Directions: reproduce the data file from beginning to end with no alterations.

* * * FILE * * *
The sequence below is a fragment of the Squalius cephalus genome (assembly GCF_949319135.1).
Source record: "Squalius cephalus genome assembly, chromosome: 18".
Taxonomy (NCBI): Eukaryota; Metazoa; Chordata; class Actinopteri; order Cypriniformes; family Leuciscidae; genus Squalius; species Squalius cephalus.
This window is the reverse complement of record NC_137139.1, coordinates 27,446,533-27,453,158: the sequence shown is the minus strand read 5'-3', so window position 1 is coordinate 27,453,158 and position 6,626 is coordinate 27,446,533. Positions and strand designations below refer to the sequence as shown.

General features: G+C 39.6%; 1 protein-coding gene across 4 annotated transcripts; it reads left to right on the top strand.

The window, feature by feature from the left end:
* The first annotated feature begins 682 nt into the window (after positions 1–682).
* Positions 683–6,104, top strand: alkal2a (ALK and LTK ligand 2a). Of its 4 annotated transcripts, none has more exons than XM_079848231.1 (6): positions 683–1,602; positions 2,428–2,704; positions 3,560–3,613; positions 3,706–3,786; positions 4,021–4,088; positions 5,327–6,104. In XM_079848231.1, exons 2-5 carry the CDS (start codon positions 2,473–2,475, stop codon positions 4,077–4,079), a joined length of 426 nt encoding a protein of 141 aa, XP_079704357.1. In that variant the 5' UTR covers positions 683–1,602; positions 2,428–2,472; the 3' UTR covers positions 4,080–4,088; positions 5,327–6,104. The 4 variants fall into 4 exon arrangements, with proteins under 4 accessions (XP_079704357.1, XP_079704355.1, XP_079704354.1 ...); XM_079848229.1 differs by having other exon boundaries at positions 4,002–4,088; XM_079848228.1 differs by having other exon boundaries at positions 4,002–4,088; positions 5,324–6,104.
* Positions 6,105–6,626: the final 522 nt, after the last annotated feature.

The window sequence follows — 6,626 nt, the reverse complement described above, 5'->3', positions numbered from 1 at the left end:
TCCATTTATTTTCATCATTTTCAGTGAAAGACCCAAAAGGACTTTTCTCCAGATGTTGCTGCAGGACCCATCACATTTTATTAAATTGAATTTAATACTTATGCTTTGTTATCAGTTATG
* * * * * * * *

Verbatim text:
The sequence below is a fragment of the Squalius cephalus genome (assembly GCF_949319135.1).
Source record: "Squalius cephalus genome assembly, chromosome: 18".
Taxonomy (NCBI): Eukaryota; Metazoa; Chordata; class Actinopteri; order Cypriniformes; family Leuciscidae; genus Squalius; species Squalius cephalus.
This window is the reverse complement of record NC_137139.1, coordinates 27,446,533-27,453,158: the sequence shown is the minus strand read 5'-3', so window position 1 is coordinate 27,453,158 and position 6,626 is coordinate 27,446,533. Positions and strand designations below refer to the sequence as shown.

General features: G+C 39.6%; 1 protein-coding gene across 4 annotated transcripts; it reads left to right on the top strand.

The window, feature by feature from the left end:
* The first annotated feature begins 682 nt into the window (after positions 1–682).
* Positions 683–6,104, top strand: alkal2a (ALK and LTK ligand 2a). Of its 4 annotated transcripts, none has more exons than XM_079848231.1 (6): positions 683–1,602; positions 2,428–2,704; positions 3,560–3,613; positions 3,706–3,786; positions 4,021–4,088; positions 5,327–6,104. In XM_079848231.1, exons 2-5 carry the CDS (start codon positions 2,473–2,475, stop codon positions 4,077–4,079), a joined length of 426 nt encoding a protein of 141 aa, XP_079704357.1. In that variant the 5' UTR covers positions 683–1,602; positions 2,428–2,472; the 3' UTR covers positions 4,080–4,088; positions 5,327–6,104. The 4 variants fall into 4 exon arrangements, with proteins under 4 accessions (XP_079704357.1, XP_079704355.1, XP_079704354.1 ...); XM_079848229.1 differs by having other exon boundaries at positions 4,002–4,088; XM_079848228.1 differs by having other exon boundaries at positions 4,002–4,088; positions 5,324–6,104.
* Positions 6,105–6,626: the final 522 nt, after the last annotated feature.

The window sequence follows — 6,626 nt, the reverse complement described above, 5'->3', positions numbered from 1 at the left end:
TCCATTTATTTTCATCATTTTCAGTGAAAGACCCAAAAGGACTTTTCTCCAGATGTTGCTGCAGGACCCATCACATTTTATTAAATTGAATTTAATACTTATGCTTTGTTATCAGTTATG